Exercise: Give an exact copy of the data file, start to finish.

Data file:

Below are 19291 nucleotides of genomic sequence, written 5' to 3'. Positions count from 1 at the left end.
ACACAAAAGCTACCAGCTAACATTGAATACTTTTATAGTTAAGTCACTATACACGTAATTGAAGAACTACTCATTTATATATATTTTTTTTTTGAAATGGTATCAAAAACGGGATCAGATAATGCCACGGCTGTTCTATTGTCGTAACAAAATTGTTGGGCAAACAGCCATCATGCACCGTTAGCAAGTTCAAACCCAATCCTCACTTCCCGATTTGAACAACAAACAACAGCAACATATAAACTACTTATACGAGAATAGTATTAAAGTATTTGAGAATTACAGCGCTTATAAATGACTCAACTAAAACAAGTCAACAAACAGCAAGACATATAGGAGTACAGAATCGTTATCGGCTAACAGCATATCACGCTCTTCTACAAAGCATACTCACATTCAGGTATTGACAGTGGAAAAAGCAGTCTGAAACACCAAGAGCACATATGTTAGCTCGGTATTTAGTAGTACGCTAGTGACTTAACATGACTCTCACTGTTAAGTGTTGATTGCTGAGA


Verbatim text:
Below are 19291 nucleotides of genomic sequence, written 5' to 3'. Positions count from 1 at the left end.
ACACAAAAGCTACCAGCTAACATTGAATACTTTTATAGTTAAGTCACTATACACGTAATTGAAGAACTACTCATTTATATATATTTTTTTTTTGAAATGGTATCAAAAACGGGATCAGATAATGCCACGGCTGTTCTATTGTCGTAACAAAATTGTTGGGCAAACAGCCATCATGCACCGTTAGCAAGTTCAAACCCAATCCTCACTTCCCGATTTGAACAACAAACAACAGCAACATATAAACTACTTATACGAGAATAGTATTAAAGTATTTGAGAATTACAGCGCTTATAAATGACTCAACTAAAACAAGTCAACAAACAGCAAGACATATAGGAGTACAGAATCGTTATCGGCTAACAGCATATCACGCTCTTCTACAAAGCATACTCACATTCAGGTATTGACAGTGGAAAAAGCAGTCTGAAACACCAAGAGCACATATGTTAGCTCGGTATTTAGTAGTACGCTAGTGACTTAACATGACTCTCACTGTTAAGTGTTGATTGCTGAGA